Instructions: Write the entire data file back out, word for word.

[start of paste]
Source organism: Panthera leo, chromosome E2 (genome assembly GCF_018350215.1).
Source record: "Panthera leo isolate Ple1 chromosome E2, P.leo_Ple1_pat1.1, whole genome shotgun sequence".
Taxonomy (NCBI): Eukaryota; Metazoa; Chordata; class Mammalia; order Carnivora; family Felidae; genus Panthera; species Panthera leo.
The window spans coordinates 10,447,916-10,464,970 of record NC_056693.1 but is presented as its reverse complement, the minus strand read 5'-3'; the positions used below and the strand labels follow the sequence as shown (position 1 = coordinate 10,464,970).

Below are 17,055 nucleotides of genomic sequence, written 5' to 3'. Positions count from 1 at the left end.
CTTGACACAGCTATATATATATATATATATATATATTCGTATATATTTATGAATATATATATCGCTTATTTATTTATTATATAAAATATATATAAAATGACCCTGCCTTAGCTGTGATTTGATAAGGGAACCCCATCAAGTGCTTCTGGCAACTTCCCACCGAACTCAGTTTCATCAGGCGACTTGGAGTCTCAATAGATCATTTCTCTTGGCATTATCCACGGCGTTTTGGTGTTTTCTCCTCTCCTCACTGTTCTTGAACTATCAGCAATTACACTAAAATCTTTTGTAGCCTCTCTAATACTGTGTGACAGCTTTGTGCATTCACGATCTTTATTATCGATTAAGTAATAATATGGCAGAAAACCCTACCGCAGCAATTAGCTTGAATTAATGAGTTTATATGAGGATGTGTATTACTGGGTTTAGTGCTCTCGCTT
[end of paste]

Source organism: Panthera leo, chromosome E2 (genome assembly GCF_018350215.1).
Source record: "Panthera leo isolate Ple1 chromosome E2, P.leo_Ple1_pat1.1, whole genome shotgun sequence".
Taxonomy (NCBI): Eukaryota; Metazoa; Chordata; class Mammalia; order Carnivora; family Felidae; genus Panthera; species Panthera leo.
The window spans coordinates 10,447,916-10,464,970 of record NC_056693.1 but is presented as its reverse complement, the minus strand read 5'-3'; the positions used below and the strand labels follow the sequence as shown (position 1 = coordinate 10,464,970).

Below are 17,055 nucleotides of genomic sequence, written 5' to 3'. Positions count from 1 at the left end.
CTTGACACAGCTATATATATATATATATATATATATTCGTATATATTTATGAATATATATATCGCTTATTTATTTATTATATAAAATATATATAAAATGACCCTGCCTTAGCTGTGATTTGATAAGGGAACCCCATCAAGTGCTTCTGGCAACTTCCCACCGAACTCAGTTTCATCAGGCGACTTGGAGTCTCAATAGATCATTTCTCTTGGCATTATCCACGGCGTTTTGGTGTTTTCTCCTCTCCTCACTGTTCTTGAACTATCAGCAATTACACTAAAATCTTTTGTAGCCTCTCTAATACTGTGTGACAGCTTTGTGCATTCACGATCTTTATTATCGATTAAGTAATAATATGGCAGAAAACCCTACCGCAGCAATTAGCTTGAATTAATGAGTTTATATGAGGATGTGTATTACTGGGTTTAGTGCTCTCGCTT